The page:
Calculus (3rd Edition)

Published by W. H. Freeman
ISBN 10: 1464125260
ISBN 13: 978-1-46412-526-3

Chapter 3 - Differentiation - 3.7 The Chain Rule - Exercises - Page 146: 67


$$ y' =-\frac{1}{2}\left( 1-\frac{1}{x^2}\right)\left( x+\frac{1}{x}\right)^{-3/2} .$$

Work Step by Step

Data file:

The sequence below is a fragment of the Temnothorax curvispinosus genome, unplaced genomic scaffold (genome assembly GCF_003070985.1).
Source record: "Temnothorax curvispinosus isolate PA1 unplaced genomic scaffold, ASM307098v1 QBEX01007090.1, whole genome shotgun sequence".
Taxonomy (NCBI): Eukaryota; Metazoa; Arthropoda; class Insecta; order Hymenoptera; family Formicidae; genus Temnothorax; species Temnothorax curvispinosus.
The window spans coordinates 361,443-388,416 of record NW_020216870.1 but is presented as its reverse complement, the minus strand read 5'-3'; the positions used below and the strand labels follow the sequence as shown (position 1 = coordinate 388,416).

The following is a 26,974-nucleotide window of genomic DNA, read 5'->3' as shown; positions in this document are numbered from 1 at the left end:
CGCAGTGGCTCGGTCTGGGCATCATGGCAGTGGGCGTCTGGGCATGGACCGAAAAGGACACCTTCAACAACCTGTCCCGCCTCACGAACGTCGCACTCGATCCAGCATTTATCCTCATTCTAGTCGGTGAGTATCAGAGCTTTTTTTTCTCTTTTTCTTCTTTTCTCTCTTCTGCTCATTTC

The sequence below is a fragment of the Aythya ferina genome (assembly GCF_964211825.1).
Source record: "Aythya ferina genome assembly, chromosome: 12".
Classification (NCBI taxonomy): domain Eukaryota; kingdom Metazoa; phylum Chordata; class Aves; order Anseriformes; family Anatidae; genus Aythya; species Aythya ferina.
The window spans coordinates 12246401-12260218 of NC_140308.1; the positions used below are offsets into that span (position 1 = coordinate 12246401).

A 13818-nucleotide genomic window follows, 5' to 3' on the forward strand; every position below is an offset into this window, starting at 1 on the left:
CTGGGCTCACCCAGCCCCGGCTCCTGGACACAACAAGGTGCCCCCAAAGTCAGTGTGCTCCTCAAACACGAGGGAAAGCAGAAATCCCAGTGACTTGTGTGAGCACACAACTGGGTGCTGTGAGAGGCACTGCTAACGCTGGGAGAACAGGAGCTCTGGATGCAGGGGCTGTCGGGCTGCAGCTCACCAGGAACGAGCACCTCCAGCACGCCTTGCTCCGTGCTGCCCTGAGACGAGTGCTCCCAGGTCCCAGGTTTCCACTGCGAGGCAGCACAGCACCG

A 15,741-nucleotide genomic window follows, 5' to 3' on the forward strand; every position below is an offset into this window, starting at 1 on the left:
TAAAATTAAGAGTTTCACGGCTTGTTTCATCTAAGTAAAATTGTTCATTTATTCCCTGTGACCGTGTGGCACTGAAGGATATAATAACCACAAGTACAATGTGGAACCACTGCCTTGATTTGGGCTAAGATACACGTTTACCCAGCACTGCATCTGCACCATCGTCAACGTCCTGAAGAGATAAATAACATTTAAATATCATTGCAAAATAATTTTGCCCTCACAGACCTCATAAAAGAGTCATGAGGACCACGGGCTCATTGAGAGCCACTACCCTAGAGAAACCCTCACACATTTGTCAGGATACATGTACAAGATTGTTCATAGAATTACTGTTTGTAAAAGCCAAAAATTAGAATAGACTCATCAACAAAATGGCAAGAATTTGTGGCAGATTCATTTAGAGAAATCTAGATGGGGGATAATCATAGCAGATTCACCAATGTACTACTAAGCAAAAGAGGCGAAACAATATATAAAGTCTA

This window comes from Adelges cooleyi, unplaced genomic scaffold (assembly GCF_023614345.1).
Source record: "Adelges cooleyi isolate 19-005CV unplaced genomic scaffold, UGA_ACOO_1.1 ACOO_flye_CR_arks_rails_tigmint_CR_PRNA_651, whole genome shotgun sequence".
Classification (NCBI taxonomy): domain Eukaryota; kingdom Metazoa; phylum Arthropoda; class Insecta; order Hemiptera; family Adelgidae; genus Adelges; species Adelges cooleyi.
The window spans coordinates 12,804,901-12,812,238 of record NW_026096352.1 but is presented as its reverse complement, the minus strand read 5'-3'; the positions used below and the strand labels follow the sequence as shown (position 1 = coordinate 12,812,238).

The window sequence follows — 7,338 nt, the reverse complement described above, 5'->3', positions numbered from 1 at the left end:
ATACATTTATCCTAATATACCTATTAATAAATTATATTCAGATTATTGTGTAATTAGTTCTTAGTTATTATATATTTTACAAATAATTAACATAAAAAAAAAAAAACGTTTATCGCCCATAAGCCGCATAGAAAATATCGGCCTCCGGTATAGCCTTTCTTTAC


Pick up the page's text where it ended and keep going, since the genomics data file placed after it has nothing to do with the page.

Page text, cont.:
Since $ y=\left( x+\frac{1}{x}\right)^{-1/2}$, by using the chain rule: $(f(g(x)))^{\prime}=f^{\prime}(g(x)) g^{\prime}(x)$, the derivative $ y'$ is given by $$ y'=-\frac{1}{2}\left( x+\frac{1}{x}\right)^{-3/2}\left( x+\frac{1}{x}\right)' \\=-\frac{1}{2}\left( x+\frac{1}{x}\right)^{-3/2}(1-\frac{1}{x^2})\\ =-\frac{1}{2}\left( 1-\frac{1}{x^2}\right)\left( x+\frac{1}{x}\right)^{-3/2} .$$
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